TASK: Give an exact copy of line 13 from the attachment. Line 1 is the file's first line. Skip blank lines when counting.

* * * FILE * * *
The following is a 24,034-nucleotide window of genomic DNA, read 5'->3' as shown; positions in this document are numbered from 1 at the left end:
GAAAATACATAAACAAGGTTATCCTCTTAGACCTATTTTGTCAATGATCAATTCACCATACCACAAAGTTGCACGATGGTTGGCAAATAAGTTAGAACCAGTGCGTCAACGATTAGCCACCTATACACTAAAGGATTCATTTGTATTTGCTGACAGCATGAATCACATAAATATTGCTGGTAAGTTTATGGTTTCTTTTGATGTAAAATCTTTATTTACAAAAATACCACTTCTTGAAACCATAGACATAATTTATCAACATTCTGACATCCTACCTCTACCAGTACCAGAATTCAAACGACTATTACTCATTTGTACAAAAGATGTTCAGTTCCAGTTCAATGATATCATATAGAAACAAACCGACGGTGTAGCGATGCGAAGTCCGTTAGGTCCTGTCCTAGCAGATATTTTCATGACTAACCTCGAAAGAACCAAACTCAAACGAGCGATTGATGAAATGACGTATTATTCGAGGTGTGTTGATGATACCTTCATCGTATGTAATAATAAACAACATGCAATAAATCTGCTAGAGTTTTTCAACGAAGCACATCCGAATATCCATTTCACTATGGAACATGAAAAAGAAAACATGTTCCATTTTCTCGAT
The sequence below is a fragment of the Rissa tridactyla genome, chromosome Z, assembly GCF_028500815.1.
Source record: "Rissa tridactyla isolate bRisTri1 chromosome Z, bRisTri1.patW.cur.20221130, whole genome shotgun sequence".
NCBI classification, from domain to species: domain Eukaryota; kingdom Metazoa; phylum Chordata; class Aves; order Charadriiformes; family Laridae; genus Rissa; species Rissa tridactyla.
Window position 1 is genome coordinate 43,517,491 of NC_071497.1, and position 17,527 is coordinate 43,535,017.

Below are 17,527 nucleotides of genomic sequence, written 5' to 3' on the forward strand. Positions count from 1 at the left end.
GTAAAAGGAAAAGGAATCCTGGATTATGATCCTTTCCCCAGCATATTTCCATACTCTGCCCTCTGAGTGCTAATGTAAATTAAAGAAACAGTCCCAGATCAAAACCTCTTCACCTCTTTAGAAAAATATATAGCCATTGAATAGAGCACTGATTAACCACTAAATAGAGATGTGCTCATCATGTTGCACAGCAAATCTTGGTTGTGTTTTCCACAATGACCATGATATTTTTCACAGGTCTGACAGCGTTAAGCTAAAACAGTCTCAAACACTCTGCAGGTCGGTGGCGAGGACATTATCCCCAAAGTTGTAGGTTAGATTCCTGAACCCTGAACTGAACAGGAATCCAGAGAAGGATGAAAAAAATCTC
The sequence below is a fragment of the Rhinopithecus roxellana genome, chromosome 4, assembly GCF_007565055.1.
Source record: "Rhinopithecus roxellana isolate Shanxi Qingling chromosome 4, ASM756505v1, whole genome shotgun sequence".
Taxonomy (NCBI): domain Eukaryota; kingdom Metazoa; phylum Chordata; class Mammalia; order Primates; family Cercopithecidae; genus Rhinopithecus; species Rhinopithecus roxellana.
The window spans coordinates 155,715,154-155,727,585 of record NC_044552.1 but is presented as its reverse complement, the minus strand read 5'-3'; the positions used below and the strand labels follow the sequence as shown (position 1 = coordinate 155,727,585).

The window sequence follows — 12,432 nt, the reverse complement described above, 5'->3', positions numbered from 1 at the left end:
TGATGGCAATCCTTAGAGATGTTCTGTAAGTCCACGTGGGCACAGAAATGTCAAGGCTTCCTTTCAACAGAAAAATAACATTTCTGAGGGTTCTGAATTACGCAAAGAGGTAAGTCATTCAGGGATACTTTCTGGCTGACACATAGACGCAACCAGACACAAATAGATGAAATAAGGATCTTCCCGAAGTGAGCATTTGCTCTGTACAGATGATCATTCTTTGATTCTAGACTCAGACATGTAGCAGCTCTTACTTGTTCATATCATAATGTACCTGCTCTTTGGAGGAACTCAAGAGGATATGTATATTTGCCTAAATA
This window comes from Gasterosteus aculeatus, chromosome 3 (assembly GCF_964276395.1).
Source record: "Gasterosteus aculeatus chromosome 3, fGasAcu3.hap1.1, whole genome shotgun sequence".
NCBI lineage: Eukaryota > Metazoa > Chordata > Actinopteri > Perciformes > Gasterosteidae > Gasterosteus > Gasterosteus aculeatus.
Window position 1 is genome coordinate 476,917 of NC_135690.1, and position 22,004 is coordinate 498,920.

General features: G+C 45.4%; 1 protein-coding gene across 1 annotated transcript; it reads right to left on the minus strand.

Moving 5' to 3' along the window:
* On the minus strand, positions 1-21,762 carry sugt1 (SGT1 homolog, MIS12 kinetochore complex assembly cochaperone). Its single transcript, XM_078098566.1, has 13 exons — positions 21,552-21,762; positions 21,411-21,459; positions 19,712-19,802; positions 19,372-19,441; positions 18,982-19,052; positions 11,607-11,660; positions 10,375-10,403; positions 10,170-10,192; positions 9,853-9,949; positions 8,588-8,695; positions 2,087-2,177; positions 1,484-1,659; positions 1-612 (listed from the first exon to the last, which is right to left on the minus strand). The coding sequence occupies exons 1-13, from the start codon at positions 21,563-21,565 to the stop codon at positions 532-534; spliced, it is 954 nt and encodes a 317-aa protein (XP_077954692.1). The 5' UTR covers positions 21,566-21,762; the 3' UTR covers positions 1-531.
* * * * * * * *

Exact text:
The window sequence follows — 12,432 nt, the reverse complement described above, 5'->3', positions numbered from 1 at the left end: